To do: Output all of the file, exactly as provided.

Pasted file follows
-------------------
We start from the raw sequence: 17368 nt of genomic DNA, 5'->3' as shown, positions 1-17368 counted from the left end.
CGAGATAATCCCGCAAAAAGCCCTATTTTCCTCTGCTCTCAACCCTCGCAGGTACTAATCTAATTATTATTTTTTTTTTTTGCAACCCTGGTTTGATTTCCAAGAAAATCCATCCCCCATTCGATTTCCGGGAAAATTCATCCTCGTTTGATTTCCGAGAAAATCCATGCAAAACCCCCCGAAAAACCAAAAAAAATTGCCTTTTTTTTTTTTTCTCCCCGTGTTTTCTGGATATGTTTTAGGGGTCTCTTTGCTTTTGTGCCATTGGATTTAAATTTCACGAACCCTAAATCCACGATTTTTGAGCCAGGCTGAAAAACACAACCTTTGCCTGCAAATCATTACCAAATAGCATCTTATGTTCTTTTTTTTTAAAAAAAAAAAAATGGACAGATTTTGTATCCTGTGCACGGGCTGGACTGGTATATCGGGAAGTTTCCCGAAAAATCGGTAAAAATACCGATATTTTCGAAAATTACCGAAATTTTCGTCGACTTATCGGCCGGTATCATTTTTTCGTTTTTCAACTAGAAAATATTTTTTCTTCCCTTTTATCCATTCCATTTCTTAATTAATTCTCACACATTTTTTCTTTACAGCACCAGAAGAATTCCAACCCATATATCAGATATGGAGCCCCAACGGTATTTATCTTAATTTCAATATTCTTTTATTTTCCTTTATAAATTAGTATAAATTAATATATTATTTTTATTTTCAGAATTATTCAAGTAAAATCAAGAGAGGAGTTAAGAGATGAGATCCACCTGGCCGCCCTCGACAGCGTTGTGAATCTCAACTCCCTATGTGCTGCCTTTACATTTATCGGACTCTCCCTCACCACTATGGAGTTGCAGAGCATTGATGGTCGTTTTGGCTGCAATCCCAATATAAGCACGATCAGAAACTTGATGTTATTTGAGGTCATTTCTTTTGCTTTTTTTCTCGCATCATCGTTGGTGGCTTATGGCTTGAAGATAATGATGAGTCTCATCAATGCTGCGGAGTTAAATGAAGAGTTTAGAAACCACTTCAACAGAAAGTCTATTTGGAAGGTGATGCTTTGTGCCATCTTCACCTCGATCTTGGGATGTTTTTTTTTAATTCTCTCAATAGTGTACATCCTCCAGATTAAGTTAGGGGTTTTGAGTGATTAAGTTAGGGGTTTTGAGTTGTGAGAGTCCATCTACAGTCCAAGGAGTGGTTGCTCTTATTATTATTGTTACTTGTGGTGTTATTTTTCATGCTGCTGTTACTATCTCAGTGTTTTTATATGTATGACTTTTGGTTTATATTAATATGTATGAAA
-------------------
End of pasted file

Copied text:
We start from the raw sequence: 17368 nt of genomic DNA, 5'->3' as shown, positions 1-17368 counted from the left end.
CGAGATAATCCCGCAAAAAGCCCTATTTTCCTCTGCTCTCAACCCTCGCAGGTACTAATCTAATTATTATTTTTTTTTTTTGCAACCCTGGTTTGATTTCCAAGAAAATCCATCCCCCATTCGATTTCCGGGAAAATTCATCCTCGTTTGATTTCCGAGAAAATCCATGCAAAACCCCCCGAAAAACCAAAAAAAATTGCCTTTTTTTTTTTTTCTCCCCGTGTTTTCTGGATATGTTTTAGGGGTCTCTTTGCTTTTGTGCCATTGGATTTAAATTTCACGAACCCTAAATCCACGATTTTTGAGCCAGGCTGAAAAACACAACCTTTGCCTGCAAATCATTACCAAATAGCATCTTATGTTCTTTTTTTTTAAAAAAAAAAAAATGGACAGATTTTGTATCCTGTGCACGGGCTGGACTGGTATATCGGGAAGTTTCCCGAAAAATCGGTAAAAATACCGATATTTTCGAAAATTACCGAAATTTTCGTCGACTTATCGGCCGGTATCATTTTTTCGTTTTTCAACTAGAAAATATTTTTTCTTCCCTTTTATCCATTCCATTTCTTAATTAATTCTCACACATTTTTTCTTTACAGCACCAGAAGAATTCCAACCCATATATCAGATATGGAGCCCCAACGGTATTTATCTTAATTTCAATATTCTTTTATTTTCCTTTATAAATTAGTATAAATTAATATATTATTTTTATTTTCAGAATTATTCAAGTAAAATCAAGAGAGGAGTTAAGAGATGAGATCCACCTGGCCGCCCTCGACAGCGTTGTGAATCTCAACTCCCTATGTGCTGCCTTTACATTTATCGGACTCTCCCTCACCACTATGGAGTTGCAGAGCATTGATGGTCGTTTTGGCTGCAATCCCAATATAAGCACGATCAGAAACTTGATGTTATTTGAGGTCATTTCTTTTGCTTTTTTTCTCGCATCATCGTTGGTGGCTTATGGCTTGAAGATAATGATGAGTCTCATCAATGCTGCGGAGTTAAATGAAGAGTTTAGAAACCACTTCAACAGAAAGTCTATTTGGAAGGTGATGCTTTGTGCCATCTTCACCTCGATCTTGGGATGTTTTTTTTTAATTCTCTCAATAGTGTACATCCTCCAGATTAAGTTAGGGGTTTTGAGTGATTAAGTTAGGGGTTTTGAGTTGTGAGAGTCCATCTACAGTCCAAGGAGTGGTTGCTCTTATTATTATTGTTACTTGTGGTGTTATTTTTCATGCTGCTGTTACTATCTCAGTGTTTTTATATGTATGACTTTTGGTTTATATTAATATGTATGAAA